A basket worn around the neck of Guineamen as they tread for clams with their feet. Photo: Rachel Kester

Catching Clams with Your Feet? Treading Tradition Lives On

Back from a pandemic hiatus, Virginia’s Middle Peninsula held the 41st Guinea Jubilee last weekend, lighting up the town of Bena with live music, delicious seafood, and most importantly, unique cultural exhibits. Even if you’re from the Chesapeake region you may not be aware of some of these.

Held on the Abingdon Ruritan Club’s grounds, the celebration saw hundreds attending. While many of the regular favorites were back, making its debut this year was a highlight called Wonders of the Water. Situated under the club’s large pavilion, the intriguing Guinea Neck heritage stations were the brainchild of Betty “Lou” Sammons, a lifelong resident who is on a mission to keep the rich history of this Bayside town alive. Ranging from an oyster tank to a fish cleaning station headed by Marion Randall, there was plenty to see and learn. But perhaps one of the most intriguing was an exhibit designed to tell of Guinea’s interesting clam treading tradition. 

The custom has been practiced since the town’s beginnings (something that still remains murky in the history books) by the Guineamen—the local hard-working marsh watermen. They and their families would often take their shoes off, wade into the York River about chest high, and use their toes to feel for the aquatic creatures. As they did so, they would wear a basket with buoys hanging around it. As the Guineas found clams, they would put them into the container while walking along the river bed – a quick, easy, and ingenious way to uncover and transport them while on the job. 

While traditional clam rakes and equipment are also used, this unique alternative is just one aspect that sets Guinea apart, and something Sammons wanted to acknowledge through her Wonders of the Water.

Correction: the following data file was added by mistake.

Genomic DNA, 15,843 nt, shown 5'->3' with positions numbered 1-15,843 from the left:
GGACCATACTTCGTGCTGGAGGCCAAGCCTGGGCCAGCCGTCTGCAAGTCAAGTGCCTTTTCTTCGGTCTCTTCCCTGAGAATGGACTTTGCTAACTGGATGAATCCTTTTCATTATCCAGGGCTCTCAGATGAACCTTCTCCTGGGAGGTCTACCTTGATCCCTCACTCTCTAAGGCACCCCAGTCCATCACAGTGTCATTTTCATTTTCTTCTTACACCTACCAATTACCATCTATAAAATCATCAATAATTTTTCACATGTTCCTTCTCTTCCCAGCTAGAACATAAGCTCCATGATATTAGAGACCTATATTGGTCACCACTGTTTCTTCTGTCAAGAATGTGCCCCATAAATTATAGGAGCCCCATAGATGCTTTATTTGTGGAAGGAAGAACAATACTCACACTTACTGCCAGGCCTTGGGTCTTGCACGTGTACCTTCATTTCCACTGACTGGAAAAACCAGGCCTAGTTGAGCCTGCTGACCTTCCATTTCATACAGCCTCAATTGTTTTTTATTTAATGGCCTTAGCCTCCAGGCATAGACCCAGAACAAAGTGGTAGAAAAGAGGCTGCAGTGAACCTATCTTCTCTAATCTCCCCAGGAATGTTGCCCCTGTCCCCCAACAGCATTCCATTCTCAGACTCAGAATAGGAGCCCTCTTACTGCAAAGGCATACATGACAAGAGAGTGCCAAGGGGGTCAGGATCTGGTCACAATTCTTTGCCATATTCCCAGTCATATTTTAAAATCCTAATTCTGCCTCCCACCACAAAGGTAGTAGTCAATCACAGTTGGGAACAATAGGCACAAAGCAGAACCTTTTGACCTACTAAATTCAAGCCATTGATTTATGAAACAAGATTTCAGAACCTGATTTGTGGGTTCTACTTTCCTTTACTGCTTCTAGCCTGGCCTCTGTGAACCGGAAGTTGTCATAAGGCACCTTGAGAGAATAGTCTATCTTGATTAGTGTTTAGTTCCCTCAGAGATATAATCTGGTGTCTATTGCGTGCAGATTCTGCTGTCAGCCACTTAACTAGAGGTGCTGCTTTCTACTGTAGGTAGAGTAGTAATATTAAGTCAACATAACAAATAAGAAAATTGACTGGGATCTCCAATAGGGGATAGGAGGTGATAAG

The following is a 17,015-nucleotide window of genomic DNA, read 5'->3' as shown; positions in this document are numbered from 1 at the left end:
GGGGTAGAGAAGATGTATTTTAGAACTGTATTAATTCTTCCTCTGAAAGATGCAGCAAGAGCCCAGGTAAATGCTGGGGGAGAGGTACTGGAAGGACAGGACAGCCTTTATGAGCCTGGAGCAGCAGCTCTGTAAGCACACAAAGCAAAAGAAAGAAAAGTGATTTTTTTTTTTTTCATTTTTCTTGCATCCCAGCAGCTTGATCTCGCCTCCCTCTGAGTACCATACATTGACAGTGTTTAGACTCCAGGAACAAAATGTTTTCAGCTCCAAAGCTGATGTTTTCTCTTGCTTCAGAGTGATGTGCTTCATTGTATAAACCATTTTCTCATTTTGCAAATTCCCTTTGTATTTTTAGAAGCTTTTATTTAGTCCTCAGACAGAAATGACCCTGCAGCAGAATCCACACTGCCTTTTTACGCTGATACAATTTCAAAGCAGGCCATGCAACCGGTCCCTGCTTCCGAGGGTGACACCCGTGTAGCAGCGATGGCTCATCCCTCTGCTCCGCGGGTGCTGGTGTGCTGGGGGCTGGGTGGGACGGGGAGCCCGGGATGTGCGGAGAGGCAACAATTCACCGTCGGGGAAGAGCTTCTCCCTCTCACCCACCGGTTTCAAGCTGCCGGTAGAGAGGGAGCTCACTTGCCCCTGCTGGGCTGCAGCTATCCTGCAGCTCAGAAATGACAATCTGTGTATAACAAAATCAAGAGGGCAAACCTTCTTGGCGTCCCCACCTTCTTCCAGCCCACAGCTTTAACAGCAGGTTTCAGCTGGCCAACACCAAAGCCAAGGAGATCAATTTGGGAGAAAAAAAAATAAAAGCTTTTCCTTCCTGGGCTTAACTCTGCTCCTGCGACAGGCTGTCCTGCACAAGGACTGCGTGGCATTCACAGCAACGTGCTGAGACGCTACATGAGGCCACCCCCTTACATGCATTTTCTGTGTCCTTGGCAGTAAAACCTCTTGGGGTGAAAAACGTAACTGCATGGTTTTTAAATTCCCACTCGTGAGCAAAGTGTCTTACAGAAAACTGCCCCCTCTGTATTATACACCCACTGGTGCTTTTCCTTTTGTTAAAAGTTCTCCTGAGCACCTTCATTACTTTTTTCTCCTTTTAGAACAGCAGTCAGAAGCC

To inspire kids (and adults) to care more about this tradition, Sammons filled a pink kiddie pool with sand and hid several clam shells within it. Many kids were skeptical to try but after a bit of encouragement and treading demonstrations by Sammons, they slowly got in and marched around in search of one. Laughter soon broke out and a small boy who was one of the most hesitant ended up being the most excited while continuously yelling out “I found one! I found one!”—a phrase that only motivated the other children to search harder. 

The exhibit might seem like a small nod to history, but it’s one that Sammons wants to prevent from going extinct. Keeping traditions like clamming treading alive in a modern era means a lot to residents, especially those whose families have lived here for generations.

When asked why it was so important to the community Sammons said, “It’s for fun and family and to eat good clams! It’s the Guinea way of life.” 

-Rachel Kester